Freddie Mac recently announced that it is auctioning $1.2 billion in nonperforming loans (NPLs) – its eighth NPL sale of the year.
The deeply delinquent loans are being marketed via seven pools: five geographically diversified standard pool offerings and two geographically concentrated extended timeline pool offerings.
Earlier this year the company announced that it is now selling its NPLs in smaller pools and marketing them for a longer period of time so as to give smaller investors a crack at them. This is being done through the company's extended timeline pool offering program.
Offering the NPLs in smaller pools and marketing them for longer will give smaller investors – including non-profits and minority and women-owned businesses – a better chance of coming up with the funds needed to buy them, the company says.
Bids are due Dec. 2 for the standard pool offerings and Dec. 16 for the extended timeline pool offerings. The sales are expected to settle in the first quarter of 2016.
The winning bidder will be determined on the basis of economics, subject to meeting Freddie Mac's internal reserve levels, the company says in a press release.
To participate, all potential bidders must be approved by Freddie Mac to access the secure data room containing information about the NPLs and to bid on the NPL pool.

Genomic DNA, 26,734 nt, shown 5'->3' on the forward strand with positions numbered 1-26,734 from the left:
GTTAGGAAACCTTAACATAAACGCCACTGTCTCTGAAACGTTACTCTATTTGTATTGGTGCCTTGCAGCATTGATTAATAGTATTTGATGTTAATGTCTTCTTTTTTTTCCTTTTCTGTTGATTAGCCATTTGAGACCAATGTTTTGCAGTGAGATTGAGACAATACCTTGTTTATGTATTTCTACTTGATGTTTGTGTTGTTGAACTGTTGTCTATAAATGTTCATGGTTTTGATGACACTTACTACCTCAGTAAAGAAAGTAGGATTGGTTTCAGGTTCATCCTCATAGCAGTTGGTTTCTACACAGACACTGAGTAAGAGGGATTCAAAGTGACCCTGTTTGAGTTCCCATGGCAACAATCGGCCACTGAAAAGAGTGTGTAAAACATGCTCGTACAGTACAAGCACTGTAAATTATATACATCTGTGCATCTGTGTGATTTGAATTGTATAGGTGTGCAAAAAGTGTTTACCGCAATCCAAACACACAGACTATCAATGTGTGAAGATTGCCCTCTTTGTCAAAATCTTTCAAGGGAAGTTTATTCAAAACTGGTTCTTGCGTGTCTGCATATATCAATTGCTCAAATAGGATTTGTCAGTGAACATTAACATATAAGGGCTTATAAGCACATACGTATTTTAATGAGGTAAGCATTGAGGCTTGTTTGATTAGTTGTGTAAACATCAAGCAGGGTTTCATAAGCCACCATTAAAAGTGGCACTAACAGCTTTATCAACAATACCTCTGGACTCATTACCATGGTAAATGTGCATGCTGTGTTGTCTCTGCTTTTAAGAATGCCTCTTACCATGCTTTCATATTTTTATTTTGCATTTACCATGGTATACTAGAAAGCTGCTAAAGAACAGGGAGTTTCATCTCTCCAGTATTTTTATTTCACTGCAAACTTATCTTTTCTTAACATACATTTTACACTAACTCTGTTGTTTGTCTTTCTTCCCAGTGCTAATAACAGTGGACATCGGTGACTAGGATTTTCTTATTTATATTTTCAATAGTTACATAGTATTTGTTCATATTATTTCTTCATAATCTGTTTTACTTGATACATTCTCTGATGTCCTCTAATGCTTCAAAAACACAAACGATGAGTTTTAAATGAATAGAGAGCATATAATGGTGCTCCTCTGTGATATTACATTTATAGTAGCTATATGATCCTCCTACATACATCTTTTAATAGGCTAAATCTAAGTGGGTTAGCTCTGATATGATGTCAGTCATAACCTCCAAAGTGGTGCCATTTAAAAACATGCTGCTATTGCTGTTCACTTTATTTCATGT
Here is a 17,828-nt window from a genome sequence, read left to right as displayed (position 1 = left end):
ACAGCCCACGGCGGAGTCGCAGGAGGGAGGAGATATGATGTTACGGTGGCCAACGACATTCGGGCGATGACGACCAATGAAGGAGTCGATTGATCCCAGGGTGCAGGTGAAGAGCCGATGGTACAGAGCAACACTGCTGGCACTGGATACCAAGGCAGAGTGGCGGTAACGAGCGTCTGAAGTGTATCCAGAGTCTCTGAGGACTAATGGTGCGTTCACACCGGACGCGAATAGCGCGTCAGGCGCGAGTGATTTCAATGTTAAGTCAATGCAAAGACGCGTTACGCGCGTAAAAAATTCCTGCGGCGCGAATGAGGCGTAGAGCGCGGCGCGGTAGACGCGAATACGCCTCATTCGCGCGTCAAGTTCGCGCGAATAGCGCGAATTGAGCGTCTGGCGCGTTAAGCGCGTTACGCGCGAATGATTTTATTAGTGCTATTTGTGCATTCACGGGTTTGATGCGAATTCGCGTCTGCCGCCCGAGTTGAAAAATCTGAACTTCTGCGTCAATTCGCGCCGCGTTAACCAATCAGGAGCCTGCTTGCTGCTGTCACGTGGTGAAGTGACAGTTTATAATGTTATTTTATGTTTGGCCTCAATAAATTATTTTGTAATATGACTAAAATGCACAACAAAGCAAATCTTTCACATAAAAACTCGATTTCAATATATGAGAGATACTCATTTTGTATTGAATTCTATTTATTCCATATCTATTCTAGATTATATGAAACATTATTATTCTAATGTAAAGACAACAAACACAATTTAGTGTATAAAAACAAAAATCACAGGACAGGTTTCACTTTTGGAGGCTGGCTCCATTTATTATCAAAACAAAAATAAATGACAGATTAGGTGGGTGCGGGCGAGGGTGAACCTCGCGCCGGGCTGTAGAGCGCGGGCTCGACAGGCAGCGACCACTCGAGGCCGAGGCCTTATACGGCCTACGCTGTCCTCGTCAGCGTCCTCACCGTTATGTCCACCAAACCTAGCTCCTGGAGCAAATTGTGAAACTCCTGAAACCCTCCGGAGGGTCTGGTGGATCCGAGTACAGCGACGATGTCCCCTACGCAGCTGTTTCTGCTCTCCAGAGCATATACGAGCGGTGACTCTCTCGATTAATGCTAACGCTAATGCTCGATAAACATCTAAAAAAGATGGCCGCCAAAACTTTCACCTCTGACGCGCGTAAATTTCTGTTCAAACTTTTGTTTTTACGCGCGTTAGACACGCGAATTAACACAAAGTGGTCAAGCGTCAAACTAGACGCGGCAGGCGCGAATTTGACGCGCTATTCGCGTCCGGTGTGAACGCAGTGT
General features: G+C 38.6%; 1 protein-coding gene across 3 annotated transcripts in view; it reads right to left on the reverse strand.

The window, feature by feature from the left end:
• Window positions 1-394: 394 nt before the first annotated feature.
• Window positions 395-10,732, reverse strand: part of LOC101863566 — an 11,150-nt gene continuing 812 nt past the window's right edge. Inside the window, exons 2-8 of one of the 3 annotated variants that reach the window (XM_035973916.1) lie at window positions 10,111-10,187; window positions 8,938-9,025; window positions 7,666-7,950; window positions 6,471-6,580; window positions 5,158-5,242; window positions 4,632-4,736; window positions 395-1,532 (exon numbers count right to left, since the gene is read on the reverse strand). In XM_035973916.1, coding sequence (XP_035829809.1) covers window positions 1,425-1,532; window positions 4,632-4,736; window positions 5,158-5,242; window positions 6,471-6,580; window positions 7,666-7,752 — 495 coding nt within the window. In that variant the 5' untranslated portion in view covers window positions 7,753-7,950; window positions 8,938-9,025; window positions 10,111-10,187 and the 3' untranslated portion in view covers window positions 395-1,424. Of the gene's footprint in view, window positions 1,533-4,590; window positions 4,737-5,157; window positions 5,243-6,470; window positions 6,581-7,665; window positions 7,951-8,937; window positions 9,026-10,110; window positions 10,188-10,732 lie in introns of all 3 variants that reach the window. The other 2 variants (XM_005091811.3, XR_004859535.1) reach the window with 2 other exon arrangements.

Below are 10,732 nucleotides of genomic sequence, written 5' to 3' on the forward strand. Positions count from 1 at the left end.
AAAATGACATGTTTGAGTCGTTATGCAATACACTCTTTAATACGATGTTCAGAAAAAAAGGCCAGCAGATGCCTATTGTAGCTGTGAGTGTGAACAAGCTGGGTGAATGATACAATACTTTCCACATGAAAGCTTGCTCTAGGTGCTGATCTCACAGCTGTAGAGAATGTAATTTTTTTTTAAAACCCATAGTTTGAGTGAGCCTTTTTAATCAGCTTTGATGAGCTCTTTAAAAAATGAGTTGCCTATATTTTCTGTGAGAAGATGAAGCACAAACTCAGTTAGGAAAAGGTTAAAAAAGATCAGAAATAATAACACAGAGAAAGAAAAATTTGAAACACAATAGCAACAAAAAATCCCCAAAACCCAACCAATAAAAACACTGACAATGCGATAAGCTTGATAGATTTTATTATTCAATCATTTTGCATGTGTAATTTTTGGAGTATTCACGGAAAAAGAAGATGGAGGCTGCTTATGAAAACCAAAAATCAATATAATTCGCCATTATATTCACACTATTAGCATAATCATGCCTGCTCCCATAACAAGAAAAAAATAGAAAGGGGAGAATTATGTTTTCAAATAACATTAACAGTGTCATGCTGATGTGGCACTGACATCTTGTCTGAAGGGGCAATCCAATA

Freddie Mac and its sister company, Fannie Mae, started to sell off their NPLs to investors earlier this year in an effort to divest themselves of certain nonperforming assets and in order to reduce taxpayer risk.
The company also recently launched a new Web page for investors providing information on future NPL sales, located at http://www.freddiemac.com/npl/.
In addition, the Federal Housing Finance Agency (FHFA), overseer of the government-sponsored enterprises, earlier this year issued new rules requiring investors that purchase the NPLs to try harder to reach solutions with borrowers that allow them to keep their homes and avoid foreclosure – whether that means extending loan terms, writing-down principal or pursuing a short sale.
When a foreclosure cannot be prevented, the FHFA guidelines require the loan owner to market the property to owner-occupants and nonprofits exclusively before offering it to investors – similar to Fannie Mae's FirstLook program.